Fighting depression is difficult. Not only do you have to fight the illness but you also fight the stigma attached to it. For men, the fear of looking weak or unmanly adds to this strain. Anger, shame and other defenses can kick in as a means of self-protection but may ultimately prevent men from seeking treatment.
Here are some common myths that stand between men and recovery from depression:
Depression = Weakness
It cannot be emphasized enough that depression has nothing to do with personal weakness. It is a serious health condition that millions of men contend with every year. It’s no different than if you develop diabetes or high blood pressure—it can happen to anyone. We show our strength by working and building supports to get better.
A Man Should Be Able To Control His Feelings
Depression is a mood disorder, which means it can make us feel down when there is absolutely nothing to feel down about. We can’t always control what we feel, but we can do our best to control how we react. And that includes choosing whether to ignore our problems or face them before they get out of hand.
Real Men Don’t Ask For Help
Sometimes we need an outside perspective on what might be contributing to our depression. Consulting a professional who has more knowledge of depression and treatment options is the smartest thing to do. Trying to battle a mental health condition on your own is like trying to push a boulder up a mountain by yourself—without a team to back you up, it’s going to be a lot harder.
Talking About Depression Won’t Help
Ignoring depression won’t make it go away. Sometimes we think we know all the answers and that talking can’t help a situation. This couldn’t be further from the truth. Often, things that seem like a huge deal in our minds aren’t as stressful when we talk about them more openly with a friend or mental health professional. Talk therapy (or psychotherapy) is a proven treatment for depression. It’s useful for gaining new perspectives and developing new coping skills.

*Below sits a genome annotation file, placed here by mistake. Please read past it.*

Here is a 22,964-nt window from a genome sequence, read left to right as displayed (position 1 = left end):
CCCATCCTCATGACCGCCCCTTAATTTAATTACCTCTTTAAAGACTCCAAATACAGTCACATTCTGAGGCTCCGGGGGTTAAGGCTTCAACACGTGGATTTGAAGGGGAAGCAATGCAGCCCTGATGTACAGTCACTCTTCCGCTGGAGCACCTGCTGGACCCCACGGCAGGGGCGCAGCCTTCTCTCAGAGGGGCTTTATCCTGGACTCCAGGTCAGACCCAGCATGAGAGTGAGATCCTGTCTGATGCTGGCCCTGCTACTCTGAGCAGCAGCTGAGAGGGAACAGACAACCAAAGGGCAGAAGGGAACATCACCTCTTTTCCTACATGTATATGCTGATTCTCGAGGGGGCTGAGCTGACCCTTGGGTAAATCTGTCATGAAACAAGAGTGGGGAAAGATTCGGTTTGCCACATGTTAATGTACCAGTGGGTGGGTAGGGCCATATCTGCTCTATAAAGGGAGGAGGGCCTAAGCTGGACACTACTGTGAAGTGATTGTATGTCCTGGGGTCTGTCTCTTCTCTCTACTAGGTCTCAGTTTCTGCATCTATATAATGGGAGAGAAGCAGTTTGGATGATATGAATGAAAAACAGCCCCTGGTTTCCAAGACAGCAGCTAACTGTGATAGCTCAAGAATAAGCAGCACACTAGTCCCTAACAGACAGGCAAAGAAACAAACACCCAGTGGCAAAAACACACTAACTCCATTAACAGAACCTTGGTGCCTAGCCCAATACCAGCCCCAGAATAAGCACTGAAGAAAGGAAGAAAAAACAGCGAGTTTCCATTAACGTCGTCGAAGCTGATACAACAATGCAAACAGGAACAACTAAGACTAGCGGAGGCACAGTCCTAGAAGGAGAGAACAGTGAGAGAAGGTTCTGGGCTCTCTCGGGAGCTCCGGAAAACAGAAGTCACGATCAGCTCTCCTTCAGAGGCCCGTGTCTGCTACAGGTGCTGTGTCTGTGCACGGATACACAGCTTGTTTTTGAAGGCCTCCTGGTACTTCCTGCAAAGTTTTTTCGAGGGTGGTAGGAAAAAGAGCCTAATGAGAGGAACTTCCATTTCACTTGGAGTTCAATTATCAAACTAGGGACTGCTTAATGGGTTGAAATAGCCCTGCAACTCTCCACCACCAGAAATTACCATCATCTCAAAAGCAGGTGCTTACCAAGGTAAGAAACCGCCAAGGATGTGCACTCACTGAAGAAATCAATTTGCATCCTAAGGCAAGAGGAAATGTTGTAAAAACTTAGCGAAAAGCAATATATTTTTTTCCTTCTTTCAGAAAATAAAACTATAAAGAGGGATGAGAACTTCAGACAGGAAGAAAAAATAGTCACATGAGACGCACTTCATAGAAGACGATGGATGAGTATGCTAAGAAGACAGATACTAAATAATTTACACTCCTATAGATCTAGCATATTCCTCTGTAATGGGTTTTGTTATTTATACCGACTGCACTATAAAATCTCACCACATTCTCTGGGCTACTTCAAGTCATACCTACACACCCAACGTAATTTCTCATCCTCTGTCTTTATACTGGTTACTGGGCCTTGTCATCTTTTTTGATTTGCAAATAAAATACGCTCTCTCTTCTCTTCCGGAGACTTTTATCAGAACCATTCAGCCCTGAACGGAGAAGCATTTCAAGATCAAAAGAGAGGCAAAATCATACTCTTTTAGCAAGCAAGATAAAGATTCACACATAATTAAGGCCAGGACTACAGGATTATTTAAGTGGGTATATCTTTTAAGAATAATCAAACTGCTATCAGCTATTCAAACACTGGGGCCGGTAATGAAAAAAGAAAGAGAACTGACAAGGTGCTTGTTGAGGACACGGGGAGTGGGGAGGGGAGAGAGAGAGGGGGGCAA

Depression Will Make You A Burden To Others
Being unhealthy and refusing to seek treatment can put pressure and stress on those that care about you, but asking for help does not make you a burden. It makes people feel good to help a loved one, so don’t try to hide what you’re going through from them. What’s most frustrating is when someone needs help, but they refuse to ask for it.
If you (or a man you know) think you might be living with depression, HeadsUpGuys is a website specifically designed to help men fight depression. The site features practical tips, information about professional services and stories of recovery. It also has a self-check that can help determine whether or not depression may be affecting you. Check it out today.
Since recovering from experiences with depression and a suicide attempt in 2010, Joshua R. Beharry has become a passionate advocate for mental health. Josh is currently the project coordinator forHeadsUpGuys, a resource for men in pursuit of better mental health.
As a mother of two Millennials, I’ve noticed differences between their generation and mine. Like how they prefer to spend money on travel, amazing food and experiences rather than physical things like homes and cars. These aren’t negative qualities—just different.
There is one difference I’ve noticed that is extremely positive: how they view mental health. I recently had a conversation with my oldest daughter, Mackenzie, who struggles with anxiety.